True story, woke up to 4 raccoons eating cake in my kitchen one night at 4am, let them eat cake!

bolwerk's avatar

@Coloma: same here, in an inner city part of NYC. Probably the same almost anywhere in the USA, outside something akin to a bad neighborhood of Detroit. You’re more likely to be injured by something in your home or by an automobile than you are by crime. The things that make the news do so because they’re sensational enough to be unlikely to affect you.

Crashsequence2012's avatar

@bolwerk over-accomodation????

Please, tell me where all these empty parking spaces are?

Streetscape you say. Why do you suppose the roads are there in the first place?

NYC drivers have it too easy? Really? Also, It’s not for you to determine for me what is practical concerning my status as a motorist.

If you aren’t for coexistence of transportation modes that is your prerogative.

bolwerk's avatar

@Crashsequence2012: that’s just it. The price for parking spaces is too low, so they all get taken. Then people double-park and that encourages traffic jams. The “roads” (I assume you mean streets) were presumably built so people could walk and move cargo along them with carts. To this day their primary use is by pedestrians, especially in Manhattan.

Oh, and the city requires onerous parking minimums in most places, which reduces the amount of space available for commerce and housing and increases traffic congestion even more. This is another indirect subsidy from non-drivers to drivers. And, regardless, there is little reason for most people living in Manhattan or the inner parts of the outer boroughs to be parking on anything approaching a regular basis.

If you were for coexistence, you’d agree!

YARNLADY's avatar

I would love to live in “Santa Barbara” again. I would gladly trade this four bedroom house with a yard and pool for a little two bedroom apartment if it meant I could live by the beach.

tinyfaery's avatar

I’ve lived in L.A. my whole life, give or take a few years. I don’t know what’s it like not to live in a place with exorbitant housing prices and a high cost of living. I’m spoiled. I hope I never have to leave.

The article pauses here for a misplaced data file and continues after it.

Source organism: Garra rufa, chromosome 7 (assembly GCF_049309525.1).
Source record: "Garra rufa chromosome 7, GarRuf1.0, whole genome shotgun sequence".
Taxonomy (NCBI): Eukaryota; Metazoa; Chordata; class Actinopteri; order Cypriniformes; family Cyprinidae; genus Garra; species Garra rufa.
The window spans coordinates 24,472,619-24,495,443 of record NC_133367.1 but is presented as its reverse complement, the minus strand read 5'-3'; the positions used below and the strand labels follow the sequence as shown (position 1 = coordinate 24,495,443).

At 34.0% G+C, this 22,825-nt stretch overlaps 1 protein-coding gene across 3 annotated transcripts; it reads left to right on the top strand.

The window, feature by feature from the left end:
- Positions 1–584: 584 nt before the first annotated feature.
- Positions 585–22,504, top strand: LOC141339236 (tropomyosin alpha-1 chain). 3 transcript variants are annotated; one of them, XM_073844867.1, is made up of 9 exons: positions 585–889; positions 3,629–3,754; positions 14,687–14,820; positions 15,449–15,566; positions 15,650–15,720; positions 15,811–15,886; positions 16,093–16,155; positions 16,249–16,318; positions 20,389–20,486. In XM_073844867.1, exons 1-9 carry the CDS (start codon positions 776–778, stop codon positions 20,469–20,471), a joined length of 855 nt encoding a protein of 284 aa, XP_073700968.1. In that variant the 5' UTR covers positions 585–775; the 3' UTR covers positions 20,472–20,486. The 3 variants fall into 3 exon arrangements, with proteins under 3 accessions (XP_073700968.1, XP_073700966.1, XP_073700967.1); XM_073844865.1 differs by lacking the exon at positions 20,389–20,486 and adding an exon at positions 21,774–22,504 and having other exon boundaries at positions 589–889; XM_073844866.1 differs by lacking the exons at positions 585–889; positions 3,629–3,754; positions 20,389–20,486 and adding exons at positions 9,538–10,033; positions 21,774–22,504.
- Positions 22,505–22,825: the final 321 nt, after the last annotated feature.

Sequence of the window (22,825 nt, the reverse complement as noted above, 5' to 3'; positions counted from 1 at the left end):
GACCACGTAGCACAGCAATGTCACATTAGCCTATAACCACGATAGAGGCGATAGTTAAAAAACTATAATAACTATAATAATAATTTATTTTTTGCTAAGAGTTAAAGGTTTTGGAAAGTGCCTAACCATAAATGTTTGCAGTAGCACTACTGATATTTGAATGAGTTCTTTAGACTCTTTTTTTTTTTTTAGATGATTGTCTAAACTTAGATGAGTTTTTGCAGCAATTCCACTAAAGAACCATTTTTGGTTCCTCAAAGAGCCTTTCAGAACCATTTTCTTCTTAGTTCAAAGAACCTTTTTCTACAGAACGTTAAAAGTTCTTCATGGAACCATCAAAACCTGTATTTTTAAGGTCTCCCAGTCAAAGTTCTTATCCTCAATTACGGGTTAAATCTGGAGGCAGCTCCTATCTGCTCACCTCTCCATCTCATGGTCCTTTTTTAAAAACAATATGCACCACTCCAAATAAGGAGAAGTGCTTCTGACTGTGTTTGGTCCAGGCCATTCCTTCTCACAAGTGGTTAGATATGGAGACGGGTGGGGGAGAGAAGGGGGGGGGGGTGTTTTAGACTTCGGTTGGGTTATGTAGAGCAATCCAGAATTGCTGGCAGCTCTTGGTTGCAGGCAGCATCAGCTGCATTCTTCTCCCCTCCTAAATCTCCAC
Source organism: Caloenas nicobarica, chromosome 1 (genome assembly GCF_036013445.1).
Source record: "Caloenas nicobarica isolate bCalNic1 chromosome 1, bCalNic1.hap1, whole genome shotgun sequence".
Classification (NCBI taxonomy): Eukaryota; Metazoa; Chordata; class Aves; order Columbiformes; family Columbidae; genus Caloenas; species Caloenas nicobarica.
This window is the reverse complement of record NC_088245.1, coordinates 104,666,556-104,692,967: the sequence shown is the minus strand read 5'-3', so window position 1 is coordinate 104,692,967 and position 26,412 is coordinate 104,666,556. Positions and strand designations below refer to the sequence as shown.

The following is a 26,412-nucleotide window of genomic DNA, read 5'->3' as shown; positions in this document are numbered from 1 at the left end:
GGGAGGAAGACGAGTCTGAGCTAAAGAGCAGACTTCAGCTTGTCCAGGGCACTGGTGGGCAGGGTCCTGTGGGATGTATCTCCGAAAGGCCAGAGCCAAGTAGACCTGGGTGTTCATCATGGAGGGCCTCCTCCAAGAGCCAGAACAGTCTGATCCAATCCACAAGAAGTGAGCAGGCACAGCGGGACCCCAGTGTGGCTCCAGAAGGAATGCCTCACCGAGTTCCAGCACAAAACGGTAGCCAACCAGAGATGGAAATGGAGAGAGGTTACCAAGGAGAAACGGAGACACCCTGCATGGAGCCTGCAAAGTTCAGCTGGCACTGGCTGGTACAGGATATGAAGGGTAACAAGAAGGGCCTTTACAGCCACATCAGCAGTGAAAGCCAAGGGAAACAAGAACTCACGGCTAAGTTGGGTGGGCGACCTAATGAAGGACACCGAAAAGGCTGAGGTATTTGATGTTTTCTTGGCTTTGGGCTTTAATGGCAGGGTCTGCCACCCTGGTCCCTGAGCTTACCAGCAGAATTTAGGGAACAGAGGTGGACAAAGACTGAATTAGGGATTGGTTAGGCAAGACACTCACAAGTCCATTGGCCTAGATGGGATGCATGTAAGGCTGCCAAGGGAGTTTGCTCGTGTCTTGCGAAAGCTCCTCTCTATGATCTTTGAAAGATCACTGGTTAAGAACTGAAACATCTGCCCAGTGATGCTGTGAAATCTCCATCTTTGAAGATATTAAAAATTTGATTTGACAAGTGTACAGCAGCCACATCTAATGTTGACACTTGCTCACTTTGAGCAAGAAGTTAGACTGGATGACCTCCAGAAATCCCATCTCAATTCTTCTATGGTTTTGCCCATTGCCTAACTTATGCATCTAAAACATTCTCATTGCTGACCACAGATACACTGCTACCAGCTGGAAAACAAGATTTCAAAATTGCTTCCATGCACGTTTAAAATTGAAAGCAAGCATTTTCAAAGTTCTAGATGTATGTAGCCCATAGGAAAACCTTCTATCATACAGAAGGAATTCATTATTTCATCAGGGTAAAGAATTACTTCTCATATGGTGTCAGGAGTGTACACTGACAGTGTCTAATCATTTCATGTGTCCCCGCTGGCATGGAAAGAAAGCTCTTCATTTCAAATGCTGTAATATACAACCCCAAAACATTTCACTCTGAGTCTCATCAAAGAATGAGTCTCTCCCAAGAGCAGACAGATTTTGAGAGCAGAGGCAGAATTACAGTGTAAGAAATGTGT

woodcutter's avatar

They may be a nice place to visit but I wouldn’t really want to live there.

jerv's avatar

I do not regret having spent most of my life is “expensive” areas.

New Hampshire had plenty of space, plenty of parking, low crime, and I had a nice cabin in the middle of the woods. Skiing was close enough to ski there (some people actually skied to work!), Boston is only ~100 miles away if you want “big city” life for an afternoon, and it was overall a great place to live. However, rent and utilities were rarely under $1000/mth.

Seattle… plenty of culture, great food, lots of things to do, moderate traffic, parking is okay unless in most areas… and the cost of living is slightly higher.

Most of the less expensive places I’ve been (in the US; lets leave foreign countries out of this) were places where you could not pay me to live. They are cheap for a reason :p

cazzie's avatar

I used to live in an expensive city, but with kid, so I wasn’t really benefiting much from the surrounds. Hubby insisted on staying in town because it was closer to the clubs and pubs and meeting up with his friends. I finally got him to buy a house in a village a bit further out for us. Now, MY social and family life is more pleasant, a better school for the little man. If hubby wants to party with his buddies (which is often) he just overnights in town with them and leaves me alone. (like last night, for example) Win. Win. Win.